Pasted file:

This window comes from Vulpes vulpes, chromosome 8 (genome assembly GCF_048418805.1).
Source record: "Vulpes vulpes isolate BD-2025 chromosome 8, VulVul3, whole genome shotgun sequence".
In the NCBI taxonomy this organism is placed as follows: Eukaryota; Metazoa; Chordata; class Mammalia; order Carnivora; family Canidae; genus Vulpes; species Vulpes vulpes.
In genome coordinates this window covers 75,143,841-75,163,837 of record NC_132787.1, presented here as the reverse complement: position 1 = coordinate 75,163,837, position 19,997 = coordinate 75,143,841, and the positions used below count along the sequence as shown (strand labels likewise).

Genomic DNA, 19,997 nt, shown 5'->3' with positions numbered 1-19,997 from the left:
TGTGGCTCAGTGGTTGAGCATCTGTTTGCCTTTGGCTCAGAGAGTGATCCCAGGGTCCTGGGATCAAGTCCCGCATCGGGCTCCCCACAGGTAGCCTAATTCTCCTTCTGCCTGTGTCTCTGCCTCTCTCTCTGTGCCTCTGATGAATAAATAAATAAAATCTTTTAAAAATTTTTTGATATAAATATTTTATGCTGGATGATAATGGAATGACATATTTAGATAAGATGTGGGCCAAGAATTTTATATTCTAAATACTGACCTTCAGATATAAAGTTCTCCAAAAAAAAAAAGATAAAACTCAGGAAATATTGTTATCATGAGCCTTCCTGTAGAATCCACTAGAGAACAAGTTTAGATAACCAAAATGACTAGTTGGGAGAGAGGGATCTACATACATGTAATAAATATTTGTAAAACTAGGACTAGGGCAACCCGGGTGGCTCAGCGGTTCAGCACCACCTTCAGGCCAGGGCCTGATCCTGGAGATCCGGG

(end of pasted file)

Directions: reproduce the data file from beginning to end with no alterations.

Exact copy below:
This window comes from Vulpes vulpes, chromosome 8 (genome assembly GCF_048418805.1).
Source record: "Vulpes vulpes isolate BD-2025 chromosome 8, VulVul3, whole genome shotgun sequence".
In the NCBI taxonomy this organism is placed as follows: Eukaryota; Metazoa; Chordata; class Mammalia; order Carnivora; family Canidae; genus Vulpes; species Vulpes vulpes.
In genome coordinates this window covers 75,143,841-75,163,837 of record NC_132787.1, presented here as the reverse complement: position 1 = coordinate 75,163,837, position 19,997 = coordinate 75,143,841, and the positions used below count along the sequence as shown (strand labels likewise).

Genomic DNA, 19,997 nt, shown 5'->3' with positions numbered 1-19,997 from the left:
TGTGGCTCAGTGGTTGAGCATCTGTTTGCCTTTGGCTCAGAGAGTGATCCCAGGGTCCTGGGATCAAGTCCCGCATCGGGCTCCCCACAGGTAGCCTAATTCTCCTTCTGCCTGTGTCTCTGCCTCTCTCTCTGTGCCTCTGATGAATAAATAAATAAAATCTTTTAAAAATTTTTTGATATAAATATTTTATGCTGGATGATAATGGAATGACATATTTAGATAAGATGTGGGCCAAGAATTTTATATTCTAAATACTGACCTTCAGATATAAAGTTCTCCAAAAAAAAAAAGATAAAACTCAGGAAATATTGTTATCATGAGCCTTCCTGTAGAATCCACTAGAGAACAAGTTTAGATAACCAAAATGACTAGTTGGGAGAGAGGGATCTACATACATGTAATAAATATTTGTAAAACTAGGACTAGGGCAACCCGGGTGGCTCAGCGGTTCAGCACCACCTTCAGGCCAGGGCCTGATCCTGGAGATCCGGG